The biggest, splashiest welcome to our very first guest blogger, Patrice Hall! She has been instrumental in our summer of swimming, hosting we three swimmers for an epic weekend on the river, filled with cliffjumping, skinnydipping and docktails and general swim-y merriment.

Here's Patrice and her beautiful river:

Where do you swim?
River *

Do you swim here often?
I swim in it as often as I can from May to September

How did you first learn about this swimming hole?
One day I woke up with a horseshoe in my a** and came to find myself living on the most beau-ti-ful river in Chelsea QC. I’m still uncovering all its nooks and crannies and the special little swimming holes it hides. 

What is it like?
Other: It’s complicated

Water texture/temp/colour: 
The Gatineau is black water due to the tannins from decomposing trees (it was a logging river after all) and it has a silky texture that I love. 

What colour is your bathing suit (or was it a skinny-dipping situation?)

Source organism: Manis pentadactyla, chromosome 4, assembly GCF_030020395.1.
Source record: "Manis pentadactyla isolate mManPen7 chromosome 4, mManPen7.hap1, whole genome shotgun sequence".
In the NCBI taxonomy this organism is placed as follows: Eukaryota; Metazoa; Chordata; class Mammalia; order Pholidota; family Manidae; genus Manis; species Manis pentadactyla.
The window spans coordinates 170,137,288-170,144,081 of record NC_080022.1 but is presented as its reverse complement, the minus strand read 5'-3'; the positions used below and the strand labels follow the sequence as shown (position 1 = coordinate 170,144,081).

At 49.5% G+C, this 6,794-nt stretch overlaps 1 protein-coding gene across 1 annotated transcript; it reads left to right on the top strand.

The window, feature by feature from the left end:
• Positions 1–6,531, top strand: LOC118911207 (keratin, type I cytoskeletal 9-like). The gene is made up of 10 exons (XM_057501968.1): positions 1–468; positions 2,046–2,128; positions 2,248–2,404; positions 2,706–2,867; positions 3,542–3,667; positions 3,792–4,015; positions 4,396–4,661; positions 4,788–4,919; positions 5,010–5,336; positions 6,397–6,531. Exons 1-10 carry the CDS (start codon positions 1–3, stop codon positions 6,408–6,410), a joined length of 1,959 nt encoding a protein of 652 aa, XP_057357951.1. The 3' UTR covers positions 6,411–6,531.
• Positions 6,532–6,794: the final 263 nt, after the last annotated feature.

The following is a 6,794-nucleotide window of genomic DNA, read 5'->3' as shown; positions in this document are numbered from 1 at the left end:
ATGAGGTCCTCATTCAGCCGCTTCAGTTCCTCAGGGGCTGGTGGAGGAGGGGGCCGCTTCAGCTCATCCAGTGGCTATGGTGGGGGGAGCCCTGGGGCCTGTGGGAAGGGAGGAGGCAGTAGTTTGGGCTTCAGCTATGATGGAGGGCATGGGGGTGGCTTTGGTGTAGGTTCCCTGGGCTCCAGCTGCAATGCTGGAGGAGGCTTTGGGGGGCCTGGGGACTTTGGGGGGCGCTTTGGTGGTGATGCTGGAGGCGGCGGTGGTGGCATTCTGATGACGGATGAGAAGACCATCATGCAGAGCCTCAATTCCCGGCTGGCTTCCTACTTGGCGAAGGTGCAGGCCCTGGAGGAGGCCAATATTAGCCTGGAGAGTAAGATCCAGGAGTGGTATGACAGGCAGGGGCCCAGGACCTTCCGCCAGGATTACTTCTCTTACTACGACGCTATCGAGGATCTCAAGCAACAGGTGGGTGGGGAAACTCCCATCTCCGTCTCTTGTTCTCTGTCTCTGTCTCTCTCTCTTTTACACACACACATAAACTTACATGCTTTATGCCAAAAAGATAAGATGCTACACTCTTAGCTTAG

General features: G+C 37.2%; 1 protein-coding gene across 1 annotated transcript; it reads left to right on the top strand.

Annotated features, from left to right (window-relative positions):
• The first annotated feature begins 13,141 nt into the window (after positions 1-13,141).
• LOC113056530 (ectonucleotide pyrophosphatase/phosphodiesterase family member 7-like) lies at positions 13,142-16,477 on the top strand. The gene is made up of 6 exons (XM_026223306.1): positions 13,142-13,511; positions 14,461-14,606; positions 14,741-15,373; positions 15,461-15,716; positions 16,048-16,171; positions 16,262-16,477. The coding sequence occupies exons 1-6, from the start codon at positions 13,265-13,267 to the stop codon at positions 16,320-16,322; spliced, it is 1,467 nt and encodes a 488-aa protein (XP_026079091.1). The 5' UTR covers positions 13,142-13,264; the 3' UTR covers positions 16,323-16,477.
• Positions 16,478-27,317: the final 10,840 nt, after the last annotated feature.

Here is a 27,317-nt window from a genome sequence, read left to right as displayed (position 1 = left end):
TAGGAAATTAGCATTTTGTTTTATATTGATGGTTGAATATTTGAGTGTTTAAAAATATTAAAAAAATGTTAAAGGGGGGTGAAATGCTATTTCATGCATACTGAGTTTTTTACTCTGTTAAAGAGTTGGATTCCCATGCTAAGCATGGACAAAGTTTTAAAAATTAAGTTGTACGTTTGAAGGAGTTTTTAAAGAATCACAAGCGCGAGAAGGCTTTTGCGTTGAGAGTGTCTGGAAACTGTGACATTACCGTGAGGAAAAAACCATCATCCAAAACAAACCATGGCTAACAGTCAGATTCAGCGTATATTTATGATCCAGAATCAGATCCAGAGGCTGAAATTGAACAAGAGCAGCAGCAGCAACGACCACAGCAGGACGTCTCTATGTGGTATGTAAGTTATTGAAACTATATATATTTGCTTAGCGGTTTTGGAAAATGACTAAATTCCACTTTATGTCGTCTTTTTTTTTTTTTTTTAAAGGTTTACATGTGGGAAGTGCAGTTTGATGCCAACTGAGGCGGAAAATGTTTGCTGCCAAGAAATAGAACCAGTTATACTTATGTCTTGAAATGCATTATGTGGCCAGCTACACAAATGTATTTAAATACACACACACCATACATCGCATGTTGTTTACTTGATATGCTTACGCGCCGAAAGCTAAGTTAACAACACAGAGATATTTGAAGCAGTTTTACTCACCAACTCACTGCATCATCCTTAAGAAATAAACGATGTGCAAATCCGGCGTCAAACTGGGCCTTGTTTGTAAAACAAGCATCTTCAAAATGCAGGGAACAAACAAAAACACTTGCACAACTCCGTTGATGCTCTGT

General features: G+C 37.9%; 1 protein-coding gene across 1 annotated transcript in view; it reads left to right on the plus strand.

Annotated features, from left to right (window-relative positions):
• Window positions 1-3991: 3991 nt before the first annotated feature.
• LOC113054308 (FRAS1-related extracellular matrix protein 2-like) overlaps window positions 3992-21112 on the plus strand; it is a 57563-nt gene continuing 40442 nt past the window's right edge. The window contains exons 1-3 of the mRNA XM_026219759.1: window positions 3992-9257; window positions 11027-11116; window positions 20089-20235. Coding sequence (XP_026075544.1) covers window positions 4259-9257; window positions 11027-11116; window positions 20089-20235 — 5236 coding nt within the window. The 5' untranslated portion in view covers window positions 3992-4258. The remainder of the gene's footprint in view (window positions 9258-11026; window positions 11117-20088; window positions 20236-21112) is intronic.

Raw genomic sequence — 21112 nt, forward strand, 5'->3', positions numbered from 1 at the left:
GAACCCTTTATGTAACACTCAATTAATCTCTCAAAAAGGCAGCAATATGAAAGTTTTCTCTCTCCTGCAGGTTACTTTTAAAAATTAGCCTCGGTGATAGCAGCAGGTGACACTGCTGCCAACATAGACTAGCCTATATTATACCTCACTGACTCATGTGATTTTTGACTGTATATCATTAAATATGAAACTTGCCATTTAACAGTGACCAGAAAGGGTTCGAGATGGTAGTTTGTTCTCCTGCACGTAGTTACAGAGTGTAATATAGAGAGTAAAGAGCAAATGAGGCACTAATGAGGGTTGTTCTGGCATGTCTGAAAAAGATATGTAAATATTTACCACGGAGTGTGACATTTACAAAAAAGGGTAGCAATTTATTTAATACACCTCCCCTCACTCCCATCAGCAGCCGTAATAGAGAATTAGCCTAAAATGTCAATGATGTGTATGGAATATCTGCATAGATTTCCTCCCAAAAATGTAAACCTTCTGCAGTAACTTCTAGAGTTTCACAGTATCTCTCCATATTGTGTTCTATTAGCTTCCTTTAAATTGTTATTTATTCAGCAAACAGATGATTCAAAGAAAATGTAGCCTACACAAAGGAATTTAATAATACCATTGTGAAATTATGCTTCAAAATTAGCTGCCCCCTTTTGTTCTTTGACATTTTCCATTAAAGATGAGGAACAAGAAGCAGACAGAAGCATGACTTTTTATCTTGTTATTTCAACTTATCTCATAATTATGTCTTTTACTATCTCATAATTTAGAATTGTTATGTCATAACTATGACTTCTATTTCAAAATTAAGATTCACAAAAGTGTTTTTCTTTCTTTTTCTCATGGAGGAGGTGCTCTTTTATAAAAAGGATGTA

I’m all about the no-suit salute! You’ll find me down at the river almost every night after dark. 

Sand/rock bottom? Weeds/no weeds? 
The Gatineau River has it all and I enjoy it all.

What is your swimming style?
Head up breaststroke *
Michael Phelps-style butterfly

How did you get into the water?
If I’m not being silly (which is a lot of the time), a long shallow dive is my most favourite entry.

What's your swimming story? 

Swimming’s been a constant – from backyard lessons to lifeguarding to summer camp. Now, it keeps me sane and whole. A dip in the river washes my stress away and connects me with life’s simple pleasures.
  • Lindsay
  • Thursday, August 18, 2016


Lindsay: For years I've wanted to take advantage of the Extreme Heat Alert late night swims, but for all sorts of reasons—cottage trips, family emergencies, friend emergencies—I've always managed to miss night swimming. Until last weekend. It was face-meltingly hot, and Twitter confirmed Sunnyside was open and I zipped down to the lake after the sun set.

(It was the first time I haven't had to remember to wear sunscreen to an outdoor dip!)

It was way more full than I expected, and the flood lights were so, so bright it felt like the middle of the day. There were kids playing Marco Polo in the shallow end and couples making out in the deep end, and because I'd been watching Olympics non-stop, I had to start with a few quick lengths (working on my flip turns because...PENNY OLEKSIAK-SPIRATION!)